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lakeelmoleader.com November 21, 2017


Congress grills former Equifax, Yahoo CEOs over identity data breaches

09 November 2017, 01:25 | Frank Carlson

Former Yahoo CEO Marissa Mayer Matt Winkelmeyer Getty Images for Glamour

Former Yahoo CEO Marissa Mayer    
   Matt Winkelmeyer  Getty Images for Glamour

Mayer noted that after Yahoo discovered the first hacks in late 2016, Yahoo required all of its users to change their passwords if they hadn't, and scrapped old security questions.

Last month, Yahoo reported its entire user base of 3 billion accounts was compromised in an August 2013 data breach. She said "really aggressive" pursuit of hackers was needed to discourage the efforts, and that even the most well-defended companies "could fall victim to these crimes".

A representative for Mayer said on Tuesday she was appearing voluntarily.

Mayer apologized during the hearing.

The current and former chief executives of credit bureau Equifax, which disclosed in September that a data breach affected as many as 145.5 million US consumers, said they did not know who was responsible for the attack. Roger Wicker, R-Miss., asked all of those testifying, including the interim and former CEOs of Equifax, Paulino de Rego Barros Jr. and Richard Smith, as well as Entrust Datacard CEO Todd Wilkinson, if they took issue with Nelson's contention that a "mere company" can not withstand persistent attacks from state-backed hackers without the help of the National Security Agency.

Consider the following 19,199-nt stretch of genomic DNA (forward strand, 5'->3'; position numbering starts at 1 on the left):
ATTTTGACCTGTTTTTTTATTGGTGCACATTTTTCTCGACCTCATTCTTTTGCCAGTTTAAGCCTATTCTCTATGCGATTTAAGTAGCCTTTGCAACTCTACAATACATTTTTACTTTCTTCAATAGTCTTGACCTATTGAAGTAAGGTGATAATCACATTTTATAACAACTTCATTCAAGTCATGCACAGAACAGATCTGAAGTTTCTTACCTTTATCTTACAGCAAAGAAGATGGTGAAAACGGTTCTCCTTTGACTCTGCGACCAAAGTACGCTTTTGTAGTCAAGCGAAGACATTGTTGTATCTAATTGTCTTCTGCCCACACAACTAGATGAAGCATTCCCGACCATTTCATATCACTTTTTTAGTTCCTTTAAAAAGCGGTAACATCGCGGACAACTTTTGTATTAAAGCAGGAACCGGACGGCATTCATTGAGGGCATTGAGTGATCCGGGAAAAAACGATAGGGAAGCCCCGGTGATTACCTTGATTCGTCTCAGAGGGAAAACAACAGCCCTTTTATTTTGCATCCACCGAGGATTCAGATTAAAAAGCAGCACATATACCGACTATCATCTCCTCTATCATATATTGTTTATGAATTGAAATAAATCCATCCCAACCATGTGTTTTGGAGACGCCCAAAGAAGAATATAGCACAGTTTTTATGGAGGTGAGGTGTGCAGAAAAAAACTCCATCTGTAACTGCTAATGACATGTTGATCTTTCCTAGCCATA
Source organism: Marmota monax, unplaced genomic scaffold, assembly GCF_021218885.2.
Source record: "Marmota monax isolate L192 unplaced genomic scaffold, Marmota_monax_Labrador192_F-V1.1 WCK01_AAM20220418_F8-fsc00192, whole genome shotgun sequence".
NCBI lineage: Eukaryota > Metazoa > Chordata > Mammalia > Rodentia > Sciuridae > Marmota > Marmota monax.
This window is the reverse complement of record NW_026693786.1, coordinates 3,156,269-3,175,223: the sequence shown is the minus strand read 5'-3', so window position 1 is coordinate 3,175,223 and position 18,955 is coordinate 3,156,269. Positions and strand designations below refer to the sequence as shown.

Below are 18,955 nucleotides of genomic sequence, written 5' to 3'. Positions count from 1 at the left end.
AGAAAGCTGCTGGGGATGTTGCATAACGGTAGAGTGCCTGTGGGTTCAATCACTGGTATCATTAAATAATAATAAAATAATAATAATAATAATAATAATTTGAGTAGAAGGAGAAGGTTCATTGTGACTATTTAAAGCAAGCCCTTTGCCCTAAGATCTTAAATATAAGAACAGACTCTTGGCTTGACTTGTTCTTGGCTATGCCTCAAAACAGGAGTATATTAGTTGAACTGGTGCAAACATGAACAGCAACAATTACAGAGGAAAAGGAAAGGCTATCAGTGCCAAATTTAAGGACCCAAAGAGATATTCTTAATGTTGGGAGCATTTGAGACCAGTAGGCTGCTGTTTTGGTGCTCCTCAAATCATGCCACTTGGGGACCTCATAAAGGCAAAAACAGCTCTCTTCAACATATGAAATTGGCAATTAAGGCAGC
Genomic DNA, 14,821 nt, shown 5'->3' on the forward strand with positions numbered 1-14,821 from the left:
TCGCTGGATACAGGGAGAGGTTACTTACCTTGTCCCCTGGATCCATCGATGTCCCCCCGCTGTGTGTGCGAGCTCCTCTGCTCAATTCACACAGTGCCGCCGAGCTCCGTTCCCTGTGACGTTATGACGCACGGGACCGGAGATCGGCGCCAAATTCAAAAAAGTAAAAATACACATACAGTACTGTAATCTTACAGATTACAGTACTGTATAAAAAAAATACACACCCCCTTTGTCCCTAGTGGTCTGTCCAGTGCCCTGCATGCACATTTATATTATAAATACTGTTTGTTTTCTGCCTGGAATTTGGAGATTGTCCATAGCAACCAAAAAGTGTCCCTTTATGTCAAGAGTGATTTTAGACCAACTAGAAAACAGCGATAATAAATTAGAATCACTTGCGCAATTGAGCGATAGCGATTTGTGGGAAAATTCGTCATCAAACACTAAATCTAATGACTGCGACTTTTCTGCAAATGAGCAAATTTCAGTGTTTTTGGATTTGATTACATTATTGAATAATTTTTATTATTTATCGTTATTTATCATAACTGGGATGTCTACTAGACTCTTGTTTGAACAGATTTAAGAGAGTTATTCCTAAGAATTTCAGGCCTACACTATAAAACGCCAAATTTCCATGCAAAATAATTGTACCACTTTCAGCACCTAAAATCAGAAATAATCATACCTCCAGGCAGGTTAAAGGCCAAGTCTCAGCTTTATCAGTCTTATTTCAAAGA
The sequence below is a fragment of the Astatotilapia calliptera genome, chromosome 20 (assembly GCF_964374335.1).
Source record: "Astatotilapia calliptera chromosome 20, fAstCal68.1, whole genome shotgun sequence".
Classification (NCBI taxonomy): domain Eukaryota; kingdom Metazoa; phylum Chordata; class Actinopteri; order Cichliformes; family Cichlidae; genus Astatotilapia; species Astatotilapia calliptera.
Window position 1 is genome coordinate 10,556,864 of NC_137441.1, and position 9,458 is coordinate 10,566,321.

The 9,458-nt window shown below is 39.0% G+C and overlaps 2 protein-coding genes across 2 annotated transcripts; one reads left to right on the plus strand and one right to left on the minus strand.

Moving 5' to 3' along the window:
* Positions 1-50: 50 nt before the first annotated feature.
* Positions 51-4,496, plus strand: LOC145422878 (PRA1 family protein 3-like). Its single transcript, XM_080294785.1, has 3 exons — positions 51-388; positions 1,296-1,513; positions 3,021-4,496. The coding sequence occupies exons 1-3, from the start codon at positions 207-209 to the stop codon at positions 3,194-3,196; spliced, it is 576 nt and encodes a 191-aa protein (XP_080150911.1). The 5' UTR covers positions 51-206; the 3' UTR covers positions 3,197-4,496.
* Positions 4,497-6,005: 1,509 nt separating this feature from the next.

Mayer joined former and current CEOs of Equifax in testifying before the committee examining recent data breaches.

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He also said the company is on schedule to release a computer app in January that will allow consumers to lock and unlock their credit data.

Those remarks prompted Committee Chairman John Thune, R-S.D., to ask Mayer why, despite these investments, Yahoo failed to detect the massive 2013 breach for three years. But she also said the U.S. government has to do more to empower law enforcement to pursue and stop hackers, especially the state-sponsored kind.

Senator Bill Nelson said "only stiffer enforcement and stringent penalties will help incentivise companies to properly safeguard consumer information".

She said Yahoo still has not been able to identify the intrusion that led to that theft.

"We verified that it came from Yahoo, but we don't exactly understand how the act was perpetrated", she told the committee.



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